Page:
You don’t drink the same wine at home


You don’t drink the same wine at home

Wine is situational. Wine doesn’t exist outside of a drinking experience, and that experience is part of our perception of wine.

Often, in the wine world, people talk about the significant extra cost of drinking a wine in a restaurant. ‘It’s an outrage,’ they say. ‘I’m paying three times retail – or more – in order to drink that wine. I can enjoy it at home for much less.’ For example, a restaurant has Jamet Côte Rôtie 2008 on the list. You have a case of Jamet 2008 at home. But the reason you pay extra for the wine in the restaurant is that you don’t drink the same wine at home.

Think about airlines. People pay a significant premium to sit in a business class seat. I just searched for flights from London to San Francisco with BA for some random dates in May 2019 and the results I got were £1400 for economy class and £7000 for business class. That’s a lot of extra money. What does it buy you? A more spacious seat that turns into a bed, and better food and drink. But you aren’t just paying to sit in that seat. It’s not really about that seat at all. If you were to take the airline business class seat and put it in your home, it would be an entirely unremarkable seat. Your couch is probably more comfortable. And think how you get to stretch out in your bed! Yes, in the plane you are paying in part for the extra room and comfort level, but also – and perhaps most significantly – because you get to feel more special. You have, by virtue of spending a lot more money, superior status to the people who turn right and file into the economy cabin. Airlines are very good at using our status-seeking behaviour, deeply wired into us through evolution, in order to make money from us.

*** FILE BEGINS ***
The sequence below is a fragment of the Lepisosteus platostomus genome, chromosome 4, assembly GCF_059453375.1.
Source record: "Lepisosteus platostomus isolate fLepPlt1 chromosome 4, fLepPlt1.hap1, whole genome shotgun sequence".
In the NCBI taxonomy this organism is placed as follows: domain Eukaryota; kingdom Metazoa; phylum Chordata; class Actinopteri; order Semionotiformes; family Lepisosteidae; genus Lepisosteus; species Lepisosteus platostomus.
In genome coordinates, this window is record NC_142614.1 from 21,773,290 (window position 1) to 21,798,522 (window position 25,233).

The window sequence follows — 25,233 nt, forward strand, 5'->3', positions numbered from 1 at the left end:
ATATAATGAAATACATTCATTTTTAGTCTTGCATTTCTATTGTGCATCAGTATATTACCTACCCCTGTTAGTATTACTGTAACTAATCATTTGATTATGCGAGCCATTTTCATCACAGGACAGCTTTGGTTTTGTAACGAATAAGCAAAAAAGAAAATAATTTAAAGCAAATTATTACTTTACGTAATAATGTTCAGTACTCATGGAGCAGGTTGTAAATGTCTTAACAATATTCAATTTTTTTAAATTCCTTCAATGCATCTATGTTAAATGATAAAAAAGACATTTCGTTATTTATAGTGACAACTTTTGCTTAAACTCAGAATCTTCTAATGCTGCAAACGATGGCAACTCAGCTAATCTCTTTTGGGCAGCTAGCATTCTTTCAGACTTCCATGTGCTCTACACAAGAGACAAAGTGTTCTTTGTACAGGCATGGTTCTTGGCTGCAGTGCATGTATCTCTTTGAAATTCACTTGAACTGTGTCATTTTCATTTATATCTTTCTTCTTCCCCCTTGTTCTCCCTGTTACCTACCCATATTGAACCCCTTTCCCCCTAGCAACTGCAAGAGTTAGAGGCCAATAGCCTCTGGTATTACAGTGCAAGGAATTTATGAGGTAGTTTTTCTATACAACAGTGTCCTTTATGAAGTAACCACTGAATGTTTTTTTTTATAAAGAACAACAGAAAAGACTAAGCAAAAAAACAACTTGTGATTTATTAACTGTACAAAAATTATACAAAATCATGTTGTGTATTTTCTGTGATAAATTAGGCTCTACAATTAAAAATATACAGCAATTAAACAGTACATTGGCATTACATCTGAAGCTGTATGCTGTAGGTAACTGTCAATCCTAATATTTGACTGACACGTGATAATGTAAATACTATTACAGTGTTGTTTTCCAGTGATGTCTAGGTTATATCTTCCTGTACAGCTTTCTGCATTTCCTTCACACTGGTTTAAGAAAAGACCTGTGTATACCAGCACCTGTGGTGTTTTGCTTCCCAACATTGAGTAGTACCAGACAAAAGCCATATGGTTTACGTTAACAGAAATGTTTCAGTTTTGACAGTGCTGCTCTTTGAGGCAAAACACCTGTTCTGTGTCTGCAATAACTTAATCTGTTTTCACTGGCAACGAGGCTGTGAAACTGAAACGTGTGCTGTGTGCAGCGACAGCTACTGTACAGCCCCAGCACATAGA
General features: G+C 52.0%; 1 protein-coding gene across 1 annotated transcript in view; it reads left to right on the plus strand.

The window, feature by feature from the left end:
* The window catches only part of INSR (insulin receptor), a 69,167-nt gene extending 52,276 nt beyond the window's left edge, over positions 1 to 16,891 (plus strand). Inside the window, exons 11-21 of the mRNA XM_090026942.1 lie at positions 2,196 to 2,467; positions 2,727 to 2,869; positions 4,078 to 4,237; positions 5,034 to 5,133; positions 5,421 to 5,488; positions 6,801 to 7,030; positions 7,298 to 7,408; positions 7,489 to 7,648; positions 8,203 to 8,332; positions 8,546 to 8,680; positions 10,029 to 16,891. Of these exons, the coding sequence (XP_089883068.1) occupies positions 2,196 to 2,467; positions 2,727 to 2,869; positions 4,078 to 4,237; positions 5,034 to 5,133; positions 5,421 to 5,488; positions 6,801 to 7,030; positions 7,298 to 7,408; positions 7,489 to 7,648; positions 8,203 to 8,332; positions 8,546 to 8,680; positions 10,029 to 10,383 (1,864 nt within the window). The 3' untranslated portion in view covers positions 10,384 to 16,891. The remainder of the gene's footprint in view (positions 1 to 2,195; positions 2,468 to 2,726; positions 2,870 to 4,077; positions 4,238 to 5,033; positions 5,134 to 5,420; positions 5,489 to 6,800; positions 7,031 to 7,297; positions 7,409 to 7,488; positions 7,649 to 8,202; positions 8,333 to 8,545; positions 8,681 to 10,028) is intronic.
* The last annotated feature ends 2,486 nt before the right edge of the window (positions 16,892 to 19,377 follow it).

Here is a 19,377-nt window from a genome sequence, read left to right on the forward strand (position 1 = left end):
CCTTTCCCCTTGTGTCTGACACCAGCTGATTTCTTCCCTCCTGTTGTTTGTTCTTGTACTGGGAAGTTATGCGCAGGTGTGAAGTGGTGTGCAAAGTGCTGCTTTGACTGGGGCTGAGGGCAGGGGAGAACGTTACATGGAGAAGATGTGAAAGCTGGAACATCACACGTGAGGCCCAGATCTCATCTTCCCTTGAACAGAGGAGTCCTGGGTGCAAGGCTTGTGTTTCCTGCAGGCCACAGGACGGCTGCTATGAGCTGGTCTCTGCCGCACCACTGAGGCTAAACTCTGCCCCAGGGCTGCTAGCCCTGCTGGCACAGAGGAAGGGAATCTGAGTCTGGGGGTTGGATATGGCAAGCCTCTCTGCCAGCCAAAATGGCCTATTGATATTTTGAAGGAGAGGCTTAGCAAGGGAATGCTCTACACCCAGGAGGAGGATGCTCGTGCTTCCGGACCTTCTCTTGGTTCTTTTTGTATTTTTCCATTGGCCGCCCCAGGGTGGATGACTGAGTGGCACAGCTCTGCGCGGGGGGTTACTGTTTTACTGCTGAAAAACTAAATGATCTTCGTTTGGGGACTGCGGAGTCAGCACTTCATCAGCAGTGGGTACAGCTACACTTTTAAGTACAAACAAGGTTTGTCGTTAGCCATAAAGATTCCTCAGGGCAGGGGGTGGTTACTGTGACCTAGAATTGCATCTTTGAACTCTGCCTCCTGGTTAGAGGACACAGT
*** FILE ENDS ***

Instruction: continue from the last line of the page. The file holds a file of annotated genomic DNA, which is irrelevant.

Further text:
No one who buys a business class ticket says, ‘It’s an outrage, I can sit in a much more comfortable seat at home.’ It’s a clearly silly thing to say. You pay the premium or you don’t, and you know what you are getting, and you understand that it’s the whole experience you are paying for, including the status.

There’s a parallel here with drinking wine in restaurants. You don’t drink the same wine at home. You see, wine isn’t just about the liquid in the glass. It is much more than that. When you go to a restaurant, you are not paying for the food and drink. Well, technically you are. But in addition to that what you are paying for is the ability to consume this food and drink at a certain time in a certain place. You are paying for an experience. If you open a bottle of Jamet 2008 at home you are having an experience, but it is different to the experience you would have drinking Jamet 2008 in a restaurant. Done well, a good meal is one of the most pleasurable things I can think of. The combination of the place, the company, the food, the drink, the atmosphere all work together to create an experience, and to try to dissect out elements of this experience is somewhat futile. Yes, I enjoy drinking wine at home. But I pay a lot more, and gladly, to drink great wine in restaurants. And, yes, some home meals beat any restaurant experience when you have good people in good humour, tasty food and delicious wines. But my point still stands: you don’t drink the same wine at home.

1 Comment on You don’t drink the same wine at home
wine journalist and flavour obsessive

One thought on “You don’t drink the same wine at home

  1. And, as a result, you NEVER pay $400 to drink 2008 Janet Cote Rotie at a restaurant. You don’t (unless you’re passing the cost along via a big expense account). Admit it — you don’t.

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